Money! Funding crisis! Household budget crunch! Welcome to Long Term Plan season

Local councillors across the country are grappling with their council’s 10-year budget, AKA Long Term Plan. It’s a fiscally grim outlook for households, councils and central government alike so the perfect time to get some perspective!

In 2023, with the rolling maul of COVID effects and sea level rise and climate change and our chronically borked public sector funding arrangements, things are worse than ever.

It is a truth universally acknowledged: any council scared about money will contemplate… axing local sustainable transport projects.

Now: it’s good that all public spending should have to make a case for itself.

But as it happens, a searing interrogation-grade spotlight is trained on safe cycling infrastructure and local public transport improvements, in particular, whereas some much less worthwhile projects often get to relax in the shadows, safe in the knowledge no-one’s going to ask any awkward questions about whether this should be cut.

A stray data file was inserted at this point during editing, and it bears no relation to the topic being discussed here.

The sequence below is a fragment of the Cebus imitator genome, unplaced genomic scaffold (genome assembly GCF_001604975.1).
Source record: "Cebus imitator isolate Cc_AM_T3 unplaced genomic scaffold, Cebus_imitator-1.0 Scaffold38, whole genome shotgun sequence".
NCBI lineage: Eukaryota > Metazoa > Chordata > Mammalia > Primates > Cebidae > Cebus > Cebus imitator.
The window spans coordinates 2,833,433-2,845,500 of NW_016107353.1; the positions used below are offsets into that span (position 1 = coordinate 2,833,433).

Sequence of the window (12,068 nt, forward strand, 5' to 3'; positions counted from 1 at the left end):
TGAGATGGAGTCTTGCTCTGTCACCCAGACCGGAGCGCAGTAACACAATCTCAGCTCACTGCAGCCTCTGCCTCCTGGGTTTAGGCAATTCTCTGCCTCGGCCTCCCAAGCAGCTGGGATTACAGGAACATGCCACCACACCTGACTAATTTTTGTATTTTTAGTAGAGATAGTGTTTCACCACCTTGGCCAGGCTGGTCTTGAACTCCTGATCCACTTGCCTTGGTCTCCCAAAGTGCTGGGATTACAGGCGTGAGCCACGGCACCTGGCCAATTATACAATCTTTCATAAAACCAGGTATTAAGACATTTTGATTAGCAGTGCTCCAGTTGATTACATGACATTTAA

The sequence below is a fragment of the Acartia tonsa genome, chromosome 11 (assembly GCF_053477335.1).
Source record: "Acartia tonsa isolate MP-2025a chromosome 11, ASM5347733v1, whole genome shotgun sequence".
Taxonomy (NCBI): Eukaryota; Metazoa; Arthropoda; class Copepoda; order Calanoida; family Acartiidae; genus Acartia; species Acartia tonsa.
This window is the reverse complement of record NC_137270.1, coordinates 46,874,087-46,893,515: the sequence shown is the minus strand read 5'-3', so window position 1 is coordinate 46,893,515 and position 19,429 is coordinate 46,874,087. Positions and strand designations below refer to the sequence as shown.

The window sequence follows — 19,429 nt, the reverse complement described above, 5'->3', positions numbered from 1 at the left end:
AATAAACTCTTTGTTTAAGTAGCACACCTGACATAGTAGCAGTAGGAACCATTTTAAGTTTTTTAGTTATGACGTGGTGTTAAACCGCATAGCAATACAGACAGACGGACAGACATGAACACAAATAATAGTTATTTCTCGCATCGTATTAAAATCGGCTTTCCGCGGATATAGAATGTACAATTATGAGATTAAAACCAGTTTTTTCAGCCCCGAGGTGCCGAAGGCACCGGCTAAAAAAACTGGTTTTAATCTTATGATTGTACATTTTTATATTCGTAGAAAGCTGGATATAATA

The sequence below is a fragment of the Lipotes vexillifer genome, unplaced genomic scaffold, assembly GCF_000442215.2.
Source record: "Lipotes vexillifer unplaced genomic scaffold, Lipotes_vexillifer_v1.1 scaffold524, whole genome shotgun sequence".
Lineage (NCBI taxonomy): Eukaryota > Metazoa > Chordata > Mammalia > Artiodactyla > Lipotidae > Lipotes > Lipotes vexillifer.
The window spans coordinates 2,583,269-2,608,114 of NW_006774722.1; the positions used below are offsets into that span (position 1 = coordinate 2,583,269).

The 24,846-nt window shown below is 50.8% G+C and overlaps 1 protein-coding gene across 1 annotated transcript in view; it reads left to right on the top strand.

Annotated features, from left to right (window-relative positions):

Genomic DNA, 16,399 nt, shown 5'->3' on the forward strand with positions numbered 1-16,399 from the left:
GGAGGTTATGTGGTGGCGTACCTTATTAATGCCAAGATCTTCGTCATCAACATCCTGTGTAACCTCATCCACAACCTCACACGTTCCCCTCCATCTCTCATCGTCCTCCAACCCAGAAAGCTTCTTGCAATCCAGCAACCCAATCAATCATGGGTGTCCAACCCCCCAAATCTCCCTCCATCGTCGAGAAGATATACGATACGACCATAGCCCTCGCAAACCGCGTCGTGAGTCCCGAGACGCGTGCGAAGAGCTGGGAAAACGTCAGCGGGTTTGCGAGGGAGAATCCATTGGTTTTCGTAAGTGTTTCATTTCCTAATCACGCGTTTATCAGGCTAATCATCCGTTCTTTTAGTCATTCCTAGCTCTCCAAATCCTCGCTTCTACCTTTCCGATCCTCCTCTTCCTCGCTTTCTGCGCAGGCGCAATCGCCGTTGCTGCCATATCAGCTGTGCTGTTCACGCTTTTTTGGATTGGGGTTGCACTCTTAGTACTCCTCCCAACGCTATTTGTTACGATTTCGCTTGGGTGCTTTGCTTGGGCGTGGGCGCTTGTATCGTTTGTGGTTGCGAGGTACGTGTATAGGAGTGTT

So, for what it’s worth: what shows up when the searing “value for money” spotlight is trained on cycling infrastructure?

The following is some excellent analysis of what households are paying for the privilege of being forced to drive even short local trips (paying mostly to mega-corporate petrol companies) versus the rates contribution of building safe, connected cycling networks that’d let ordinary people have some choices about whether to use the car.

Anyone could do this: the author’s just used publicly-available information and pulled it together.

It’s below in twitter thread form, and here in a post.

Having read this, how do you feel about what’s “worth funding” in a funding crisis?

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